Harbor seal resting on the Nags Head Beach next to Jennette's Pier.

Every species, it seems, has a different idea of what is the best time to visit the Outer Banks. Humans, of course, seem to prefer summer. Seals, however, appear to prefer sprawling on a local beach in the winter.

The Outer Banks doesn't seem like it would be part of the regular travel itinerary for seals, but as it turns out, they’re fairly common along coastal North Carolina in the winter.

For proof of that we offer this image of a harbor seal that decided to catch a few rays on the Nags Head beach next to Jennette’s Pier. Typically what seals are doing when they show up on an Outer Banks beach is the same as what human visitors are doing—resting, recuperating and getting ready for the life tests that will come when they head north.

According to studies that have been done of seal activity along area, although individual seals are seen on local beaches from time to time, it is unheard of for a colony to take up residence in an area that is frequented by humans.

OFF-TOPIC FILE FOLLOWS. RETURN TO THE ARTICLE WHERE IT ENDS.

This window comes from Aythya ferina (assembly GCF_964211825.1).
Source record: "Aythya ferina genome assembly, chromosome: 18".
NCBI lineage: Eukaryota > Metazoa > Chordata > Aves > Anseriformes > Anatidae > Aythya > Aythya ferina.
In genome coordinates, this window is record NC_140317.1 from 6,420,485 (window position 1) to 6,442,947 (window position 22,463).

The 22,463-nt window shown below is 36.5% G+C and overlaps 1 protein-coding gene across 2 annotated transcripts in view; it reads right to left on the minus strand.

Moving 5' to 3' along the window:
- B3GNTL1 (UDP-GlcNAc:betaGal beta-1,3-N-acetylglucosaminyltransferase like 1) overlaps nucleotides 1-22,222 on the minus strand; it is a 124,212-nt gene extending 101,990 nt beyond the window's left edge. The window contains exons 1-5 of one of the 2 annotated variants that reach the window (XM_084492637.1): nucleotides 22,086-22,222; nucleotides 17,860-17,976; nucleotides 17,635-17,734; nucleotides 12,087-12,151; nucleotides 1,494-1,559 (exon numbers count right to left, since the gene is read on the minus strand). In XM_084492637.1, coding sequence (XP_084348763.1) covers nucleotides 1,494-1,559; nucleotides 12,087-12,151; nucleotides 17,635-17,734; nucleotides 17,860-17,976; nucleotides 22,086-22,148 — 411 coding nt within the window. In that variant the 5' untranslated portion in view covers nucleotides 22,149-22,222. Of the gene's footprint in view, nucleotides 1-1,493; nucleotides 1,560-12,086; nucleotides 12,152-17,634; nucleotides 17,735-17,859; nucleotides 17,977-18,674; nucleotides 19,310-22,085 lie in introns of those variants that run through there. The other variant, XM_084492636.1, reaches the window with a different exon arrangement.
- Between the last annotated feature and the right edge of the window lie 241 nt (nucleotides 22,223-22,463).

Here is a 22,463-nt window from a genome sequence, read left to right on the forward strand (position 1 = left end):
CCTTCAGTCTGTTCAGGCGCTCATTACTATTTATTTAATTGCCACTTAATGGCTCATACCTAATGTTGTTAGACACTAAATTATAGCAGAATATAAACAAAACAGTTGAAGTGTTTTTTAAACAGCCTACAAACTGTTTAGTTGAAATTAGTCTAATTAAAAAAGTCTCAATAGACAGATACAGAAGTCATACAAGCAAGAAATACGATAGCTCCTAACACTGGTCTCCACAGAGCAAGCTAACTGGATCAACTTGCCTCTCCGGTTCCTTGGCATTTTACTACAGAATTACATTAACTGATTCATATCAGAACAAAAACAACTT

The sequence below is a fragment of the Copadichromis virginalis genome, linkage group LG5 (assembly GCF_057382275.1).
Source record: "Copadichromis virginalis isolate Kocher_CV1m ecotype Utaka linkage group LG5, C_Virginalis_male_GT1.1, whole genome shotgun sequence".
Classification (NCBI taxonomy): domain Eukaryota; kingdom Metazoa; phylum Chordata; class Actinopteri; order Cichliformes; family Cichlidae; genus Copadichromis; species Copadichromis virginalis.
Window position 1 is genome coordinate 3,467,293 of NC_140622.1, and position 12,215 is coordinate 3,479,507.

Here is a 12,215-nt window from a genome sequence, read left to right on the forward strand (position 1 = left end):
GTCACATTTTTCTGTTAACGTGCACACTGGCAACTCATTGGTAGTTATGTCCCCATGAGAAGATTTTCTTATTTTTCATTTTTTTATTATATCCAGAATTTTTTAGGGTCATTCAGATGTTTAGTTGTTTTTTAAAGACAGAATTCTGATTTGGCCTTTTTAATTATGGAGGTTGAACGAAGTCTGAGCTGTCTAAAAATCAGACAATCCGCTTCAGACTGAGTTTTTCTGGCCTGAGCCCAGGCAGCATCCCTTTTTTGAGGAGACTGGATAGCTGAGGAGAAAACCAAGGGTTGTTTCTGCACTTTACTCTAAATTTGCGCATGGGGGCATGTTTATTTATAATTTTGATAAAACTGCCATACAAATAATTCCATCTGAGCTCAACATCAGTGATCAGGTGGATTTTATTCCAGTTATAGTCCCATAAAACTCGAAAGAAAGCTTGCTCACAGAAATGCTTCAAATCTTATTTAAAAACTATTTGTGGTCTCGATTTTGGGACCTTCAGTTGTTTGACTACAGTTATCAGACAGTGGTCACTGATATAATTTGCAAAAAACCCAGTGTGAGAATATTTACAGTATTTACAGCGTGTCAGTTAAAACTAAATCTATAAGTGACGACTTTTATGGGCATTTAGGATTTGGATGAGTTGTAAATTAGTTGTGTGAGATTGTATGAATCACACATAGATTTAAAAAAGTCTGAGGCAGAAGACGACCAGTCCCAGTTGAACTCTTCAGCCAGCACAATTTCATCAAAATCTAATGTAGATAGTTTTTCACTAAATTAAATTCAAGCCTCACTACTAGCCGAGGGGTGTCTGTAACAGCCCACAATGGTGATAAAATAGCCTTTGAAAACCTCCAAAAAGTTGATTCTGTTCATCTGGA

That doesn’t mean they’re not around…it’s just that seals prefer avoiding humans for the most part. 

The National Park Service reported in 2015 that in the winter seals regularly take up residence on a marshy piece of land just south of Oregon Inlet called Green Island. “The most observed at one time … was … up to 33…” they noted.

Most of the seals are harbor seals, although once in a while a gray seal will be seen.

The seals look cute and cuddly, but they’re really not. They’re wild animals weighing 200 to 250 pounds. They are also Federally protected under the Marine Mammals Protection Act and approaching them could result in some pretty hefty fines.